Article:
Transforaminal Epidural Steroid Injections
What is a Transforaminal Epidural Steroid Injection?
A transforaminal epidural steroid injection (TFESI) is an injection of corticosteroids into the space just outside the covering (the dura) of the spinal cord in your lower back. Because the injection is outside (epi) the dura, it is called an epidural injection. A transforaminal epidural steroid injection may be performed at a single level or at multiple levels.
What are the indications for a transforaminal epidural steroid injection?
These injections are performed when it is thought that a specific spinal nerve (or nerves) is part of the process that is causing the pain. Common indications for TFESI include herniated discs, radiculopathy, or radiculitis.
How do transforaminal epidural steroid injections work to control my pain?
The spinal cord travels from the brain to the waist in a tunnel in the back part of the spine. About every inch along the way, the spinal cord gives off branches (spinal nerves) to the right and left. These spinal nerves carry sensations and pain signals from the various parts of the body back to the brain. Corticosteroids are very potent anti-inflammatory medications that work best when they are injected into the area where the inflammation is occurring. A TFESI allows the medication (steroid) to come into direct contact with the inflamed spinal nerve(s), reducing the pain associated with the inflammation.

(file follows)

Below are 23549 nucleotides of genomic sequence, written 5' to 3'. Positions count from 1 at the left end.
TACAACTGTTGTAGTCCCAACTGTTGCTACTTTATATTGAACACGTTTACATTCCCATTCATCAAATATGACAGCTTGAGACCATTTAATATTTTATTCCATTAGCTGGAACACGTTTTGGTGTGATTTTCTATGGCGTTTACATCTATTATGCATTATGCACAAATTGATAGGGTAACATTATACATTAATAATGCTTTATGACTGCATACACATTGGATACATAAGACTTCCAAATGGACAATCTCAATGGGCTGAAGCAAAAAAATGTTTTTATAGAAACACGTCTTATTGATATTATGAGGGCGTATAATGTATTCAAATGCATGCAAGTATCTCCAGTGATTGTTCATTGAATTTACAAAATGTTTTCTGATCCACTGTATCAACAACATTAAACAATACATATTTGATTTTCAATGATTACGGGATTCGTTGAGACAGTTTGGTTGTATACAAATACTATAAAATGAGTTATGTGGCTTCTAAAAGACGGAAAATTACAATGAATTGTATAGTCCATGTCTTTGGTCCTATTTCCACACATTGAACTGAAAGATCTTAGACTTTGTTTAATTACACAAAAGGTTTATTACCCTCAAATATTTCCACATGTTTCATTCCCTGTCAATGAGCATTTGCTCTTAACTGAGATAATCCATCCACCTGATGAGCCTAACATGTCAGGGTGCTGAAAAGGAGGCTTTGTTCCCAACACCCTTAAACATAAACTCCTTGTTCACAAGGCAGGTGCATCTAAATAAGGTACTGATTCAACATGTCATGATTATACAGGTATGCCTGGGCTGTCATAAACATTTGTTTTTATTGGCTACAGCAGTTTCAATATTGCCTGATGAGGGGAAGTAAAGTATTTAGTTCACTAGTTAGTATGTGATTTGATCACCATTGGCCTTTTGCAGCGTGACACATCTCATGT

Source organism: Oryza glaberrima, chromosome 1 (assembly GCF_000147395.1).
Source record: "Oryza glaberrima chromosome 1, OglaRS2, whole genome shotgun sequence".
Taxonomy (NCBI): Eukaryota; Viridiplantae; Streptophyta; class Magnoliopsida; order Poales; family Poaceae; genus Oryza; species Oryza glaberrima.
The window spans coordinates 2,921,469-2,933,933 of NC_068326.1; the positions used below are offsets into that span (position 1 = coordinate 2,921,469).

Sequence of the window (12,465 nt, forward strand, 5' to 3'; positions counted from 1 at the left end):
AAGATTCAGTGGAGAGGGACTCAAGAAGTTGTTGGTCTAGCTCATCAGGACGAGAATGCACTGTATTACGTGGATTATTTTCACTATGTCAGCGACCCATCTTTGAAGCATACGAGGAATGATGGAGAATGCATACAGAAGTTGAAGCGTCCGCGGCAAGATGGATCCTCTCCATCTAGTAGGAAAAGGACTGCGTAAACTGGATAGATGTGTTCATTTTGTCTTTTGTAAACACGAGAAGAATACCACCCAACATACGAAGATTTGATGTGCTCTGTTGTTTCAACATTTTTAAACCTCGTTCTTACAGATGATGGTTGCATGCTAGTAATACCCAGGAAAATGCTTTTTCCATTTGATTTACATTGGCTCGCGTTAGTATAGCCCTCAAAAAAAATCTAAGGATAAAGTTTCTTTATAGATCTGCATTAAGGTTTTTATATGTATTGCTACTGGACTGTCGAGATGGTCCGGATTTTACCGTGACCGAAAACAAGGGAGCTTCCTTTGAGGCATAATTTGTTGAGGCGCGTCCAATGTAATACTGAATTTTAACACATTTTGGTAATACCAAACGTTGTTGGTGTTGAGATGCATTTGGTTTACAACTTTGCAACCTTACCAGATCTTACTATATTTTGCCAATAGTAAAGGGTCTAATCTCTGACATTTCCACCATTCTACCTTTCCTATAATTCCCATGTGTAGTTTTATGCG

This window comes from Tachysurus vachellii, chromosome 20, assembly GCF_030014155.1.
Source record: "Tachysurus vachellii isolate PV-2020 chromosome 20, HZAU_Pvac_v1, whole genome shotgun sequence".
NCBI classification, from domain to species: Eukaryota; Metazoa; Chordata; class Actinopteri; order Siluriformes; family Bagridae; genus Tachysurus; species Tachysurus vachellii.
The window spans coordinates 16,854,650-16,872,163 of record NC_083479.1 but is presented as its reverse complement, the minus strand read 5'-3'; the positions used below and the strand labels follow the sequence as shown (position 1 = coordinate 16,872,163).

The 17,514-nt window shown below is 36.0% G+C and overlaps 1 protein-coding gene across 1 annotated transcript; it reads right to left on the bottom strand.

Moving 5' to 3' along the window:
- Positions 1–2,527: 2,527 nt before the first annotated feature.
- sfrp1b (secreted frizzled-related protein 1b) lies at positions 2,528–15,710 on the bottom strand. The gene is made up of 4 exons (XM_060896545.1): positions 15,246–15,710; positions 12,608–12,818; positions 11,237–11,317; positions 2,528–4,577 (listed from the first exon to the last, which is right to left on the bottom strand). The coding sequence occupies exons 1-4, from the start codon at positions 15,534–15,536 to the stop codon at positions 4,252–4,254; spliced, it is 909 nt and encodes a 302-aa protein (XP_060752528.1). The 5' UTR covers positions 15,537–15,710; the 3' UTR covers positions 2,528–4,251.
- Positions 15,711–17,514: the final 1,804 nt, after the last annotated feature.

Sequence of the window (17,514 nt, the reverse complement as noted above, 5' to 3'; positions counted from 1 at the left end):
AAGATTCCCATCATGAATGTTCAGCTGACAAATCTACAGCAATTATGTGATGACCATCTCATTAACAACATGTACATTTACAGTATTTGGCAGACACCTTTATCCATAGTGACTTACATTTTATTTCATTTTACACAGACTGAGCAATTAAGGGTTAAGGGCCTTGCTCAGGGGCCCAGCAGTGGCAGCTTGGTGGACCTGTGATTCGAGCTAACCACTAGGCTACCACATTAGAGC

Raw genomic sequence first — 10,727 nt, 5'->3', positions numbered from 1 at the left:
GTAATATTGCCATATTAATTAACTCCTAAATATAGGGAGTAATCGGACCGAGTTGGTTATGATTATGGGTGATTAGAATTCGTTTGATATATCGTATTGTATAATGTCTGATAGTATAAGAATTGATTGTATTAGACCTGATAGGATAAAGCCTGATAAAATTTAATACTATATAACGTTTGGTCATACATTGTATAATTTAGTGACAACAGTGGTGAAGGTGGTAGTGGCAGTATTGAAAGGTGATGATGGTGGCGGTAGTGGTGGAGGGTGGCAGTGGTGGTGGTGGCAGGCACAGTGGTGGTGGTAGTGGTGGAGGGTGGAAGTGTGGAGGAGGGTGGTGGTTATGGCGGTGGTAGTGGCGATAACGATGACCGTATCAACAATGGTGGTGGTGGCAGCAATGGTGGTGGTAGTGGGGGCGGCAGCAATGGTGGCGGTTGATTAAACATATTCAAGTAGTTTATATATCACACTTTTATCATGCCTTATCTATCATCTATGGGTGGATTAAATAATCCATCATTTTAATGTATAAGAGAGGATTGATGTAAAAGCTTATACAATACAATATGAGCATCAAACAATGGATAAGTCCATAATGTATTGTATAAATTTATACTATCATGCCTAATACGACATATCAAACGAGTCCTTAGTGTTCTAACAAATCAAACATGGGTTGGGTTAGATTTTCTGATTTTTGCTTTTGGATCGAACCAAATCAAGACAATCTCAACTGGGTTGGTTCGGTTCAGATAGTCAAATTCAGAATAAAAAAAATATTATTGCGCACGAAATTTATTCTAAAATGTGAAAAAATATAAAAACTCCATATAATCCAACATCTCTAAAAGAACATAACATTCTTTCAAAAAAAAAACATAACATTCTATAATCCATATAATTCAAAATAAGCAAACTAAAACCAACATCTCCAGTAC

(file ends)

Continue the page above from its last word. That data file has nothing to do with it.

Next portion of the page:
What should I expect during the procedure?
A local anesthetic will then be injected into your skin to make it numb. The specially designed needle will then be inserted through the numbed skin and slowly advanced into the specific foramen using fluoroscopy (live X-rays) to guide the needle. Once the needle is in the proper location, a small amount of contrast will be injected under live X-ray to ensure that the medication will spread properly. After this, the corticosteroid will be slowly injected into the epidural space. Once the injection is complete, the needle will be withdrawn, and a dressing will be placed over the injection site.
What are the risks and side effects?
The complication rate for this procedure is very low. Whenever a needle enters the skin, bleeding or infection can occur. If the bleeding accumulates inside the body, it forms a hematoma. If the hematoma pushes against structures of the spine, surgery may be required to evacuate it. Another potential complication is a “spinal headache”, which can occur when attempting an ESI. If this occurs, it usually resolves on its own within three to five days. Alternately, there is another procedure that can be performed to cure the headache within a matter of minutes. Some other serious but extremely rare risks include paralysis and death.
You may have an allergic reaction to any of the medications used. If you have a known allergy to any medications, especially x-ray contrast dye or local anesthetics, notify our staff before the procedure takes place.
How long does it take for the procedure to work?
The steroid medication begins to take effect in one to two days at which point you should start to see some benefit. The steroid effect continues to get stronger and stronger such that the peak effect occurs at about two weeks. Thereafter, the effect will stabilize and should last several weeks to months. Typically, the pain relief experienced from this procedure lasts 3-6 months, but there is significant variability from patient to patient and from one procedure to another. When the pain starts to return, this procedure can be repeated to try and attain some pain relief once again. Keep in mind that this injection may work very well for pain certain areas but may not help with others. This is normal. Areas of pain that do not respond may need other treatments, which you can discuss with your doctor.